• Thanks for reading and reflecting, Jeff. I felt this was one of the more nuanced pieces I’ve wrote, both in thought and presentation. It does seem we have different upbringings, me from as I wrote in the post and you in a more individualistic, carefree lifestyle.

      It is so interesting hear that students in Taiwan are very into routines to learn and pick up as much extra-curricular activities. It seems no one really questions this way of life – it’s just a way of life and normal to focus on achieving. I remember seeing similar sentiments in Malaysia and Singapore.

      I think there can be different interpretations of the value of rice in Chinese culture. For most part, it takes rice a while to grow and harvest and farmers bend over all day planting and picking up the harvest under the sun. It’s also generally one of the cheaper things to put on the dinner table. So combining these ideas, having rice to eat at home is something to be thankful for and so should be cooked right. And there’s the perception that hot food is good for the body – but that can also be down to the individual’s personal taste of how they prefer rice. As you mentioned, if you can’t cook rice well you won’t find a husband – and some people do look out for that trait in someone.


  9. Reading your post makes me sad for you, but we all have baggage from our upbringing we have to offload eventually and realize that our parents thought they were doing the right thing. I don’t know a female who doesn’t have to deal with patriarchy. I wanted to go to university, but my parents refused. After all, I was only a girl! Later I managed to pay for my own university education. My advice is get your parents to watch a Korean drama I enjoyed on Netflix recently—The Green Mothers’ Club. It is all about pushy mothers and what it did to their children when they expected them to overachieve.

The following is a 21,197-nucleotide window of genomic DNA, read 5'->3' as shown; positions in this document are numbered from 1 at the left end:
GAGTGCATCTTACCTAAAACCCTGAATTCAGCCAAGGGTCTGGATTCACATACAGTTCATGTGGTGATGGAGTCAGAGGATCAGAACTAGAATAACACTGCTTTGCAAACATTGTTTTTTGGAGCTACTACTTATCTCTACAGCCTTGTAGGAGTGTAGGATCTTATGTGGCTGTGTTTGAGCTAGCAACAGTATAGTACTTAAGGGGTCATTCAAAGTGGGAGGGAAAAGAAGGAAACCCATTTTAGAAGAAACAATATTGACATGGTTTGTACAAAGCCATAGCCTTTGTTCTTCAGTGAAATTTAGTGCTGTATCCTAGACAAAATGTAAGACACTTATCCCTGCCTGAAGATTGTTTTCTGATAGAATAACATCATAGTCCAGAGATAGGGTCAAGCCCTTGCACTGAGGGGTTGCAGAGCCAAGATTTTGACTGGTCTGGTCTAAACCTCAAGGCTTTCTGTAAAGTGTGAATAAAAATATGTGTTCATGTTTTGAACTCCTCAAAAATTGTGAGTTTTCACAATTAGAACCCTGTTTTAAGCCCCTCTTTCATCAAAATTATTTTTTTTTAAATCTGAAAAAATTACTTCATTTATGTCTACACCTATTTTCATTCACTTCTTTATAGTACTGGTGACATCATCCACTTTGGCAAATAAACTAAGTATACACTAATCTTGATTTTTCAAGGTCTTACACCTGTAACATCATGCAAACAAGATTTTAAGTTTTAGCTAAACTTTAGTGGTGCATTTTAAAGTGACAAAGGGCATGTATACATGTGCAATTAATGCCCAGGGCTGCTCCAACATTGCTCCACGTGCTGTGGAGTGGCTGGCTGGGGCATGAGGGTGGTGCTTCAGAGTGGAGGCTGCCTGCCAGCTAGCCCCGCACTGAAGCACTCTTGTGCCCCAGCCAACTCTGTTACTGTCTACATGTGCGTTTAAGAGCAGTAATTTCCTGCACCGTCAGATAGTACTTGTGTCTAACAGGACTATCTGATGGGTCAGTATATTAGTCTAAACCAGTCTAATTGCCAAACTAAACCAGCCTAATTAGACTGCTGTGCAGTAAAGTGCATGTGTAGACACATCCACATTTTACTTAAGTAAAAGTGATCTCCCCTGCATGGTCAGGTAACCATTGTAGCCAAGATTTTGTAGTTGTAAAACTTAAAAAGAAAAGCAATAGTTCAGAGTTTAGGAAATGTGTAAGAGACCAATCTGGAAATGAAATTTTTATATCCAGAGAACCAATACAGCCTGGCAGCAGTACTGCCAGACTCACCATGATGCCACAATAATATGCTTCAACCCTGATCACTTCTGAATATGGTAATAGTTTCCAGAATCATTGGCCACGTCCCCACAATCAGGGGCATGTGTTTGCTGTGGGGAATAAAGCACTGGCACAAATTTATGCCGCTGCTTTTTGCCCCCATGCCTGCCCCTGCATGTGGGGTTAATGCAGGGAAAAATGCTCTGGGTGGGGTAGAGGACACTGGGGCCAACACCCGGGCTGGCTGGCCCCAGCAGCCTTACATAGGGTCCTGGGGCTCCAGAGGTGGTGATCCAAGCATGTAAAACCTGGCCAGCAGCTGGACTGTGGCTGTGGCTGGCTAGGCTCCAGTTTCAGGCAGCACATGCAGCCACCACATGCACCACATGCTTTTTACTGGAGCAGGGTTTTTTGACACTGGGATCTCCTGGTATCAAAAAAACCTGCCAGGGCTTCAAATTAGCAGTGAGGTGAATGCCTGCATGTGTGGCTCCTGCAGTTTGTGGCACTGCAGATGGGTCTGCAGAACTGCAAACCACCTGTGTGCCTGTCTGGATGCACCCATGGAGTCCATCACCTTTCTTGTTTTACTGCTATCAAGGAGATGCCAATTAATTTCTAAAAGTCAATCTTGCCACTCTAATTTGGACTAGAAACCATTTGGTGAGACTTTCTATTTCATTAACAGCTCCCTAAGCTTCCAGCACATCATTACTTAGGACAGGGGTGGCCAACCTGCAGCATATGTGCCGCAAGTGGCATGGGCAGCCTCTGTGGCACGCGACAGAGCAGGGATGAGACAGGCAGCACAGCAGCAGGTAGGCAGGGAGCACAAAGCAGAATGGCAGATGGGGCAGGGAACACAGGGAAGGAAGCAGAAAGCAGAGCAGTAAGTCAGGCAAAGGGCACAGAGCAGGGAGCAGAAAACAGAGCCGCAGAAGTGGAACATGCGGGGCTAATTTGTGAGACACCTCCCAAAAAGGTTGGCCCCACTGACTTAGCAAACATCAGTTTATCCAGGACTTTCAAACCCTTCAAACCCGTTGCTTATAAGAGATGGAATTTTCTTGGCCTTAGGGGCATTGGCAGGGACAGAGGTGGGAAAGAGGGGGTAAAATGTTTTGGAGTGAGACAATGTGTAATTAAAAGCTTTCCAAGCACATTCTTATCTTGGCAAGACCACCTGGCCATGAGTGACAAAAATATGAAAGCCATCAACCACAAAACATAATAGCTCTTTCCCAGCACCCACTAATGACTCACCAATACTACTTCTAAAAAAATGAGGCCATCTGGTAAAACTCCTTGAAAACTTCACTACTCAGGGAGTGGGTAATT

• You said it well, that we all have baggage from our upbringing. Maybe some have more baggage than others. Good for you on going after your university education, Well deserved amidst your parents saying no. I hope they were okay with it in the end. I haven’t heard of the Netflix drama you mentioned. I’ll have a look. Thanks for chiming in, Mallee. Take care.

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  10. Mabel, you have shared wonderful points about Asian upbringing! I have never disappointed my parents but I could relate to cultural compulsions that Asian children have to face, the most prominent being getting the best degree, going to the best college and getting top grades. But there is a positive side too. All expenses of the education are still borne by the parents. there are no loans on the heads of adult children and they can live in the house of their parents as long as they want.
    I haven’t heard about the strictness about food or the way it is cooked. Attitudes have been changing with the modernization of society but one thing which remains unchanged is religious beliefs and the efforts to pass on the religious traditions to the next generation. Its not that all families are religious but those that are, go to any extent to expect being respectful toward their religion. Patriarchal control is the norm but modern, urban children have learnt to resist it once they grow up.


    • You bring up such good points there coming from an Asian household and it’s so true. In many typical Asian families, expenses and education are taken care of by the parents, no questions asked. It’s such a normal thing and to start adult life without student debt is probably one of the best things you can get. And yes, children are often accepted and allowed to live at home as long as they can – to save on rent until they are able to purchase their own home. It’s not a bad thing at all.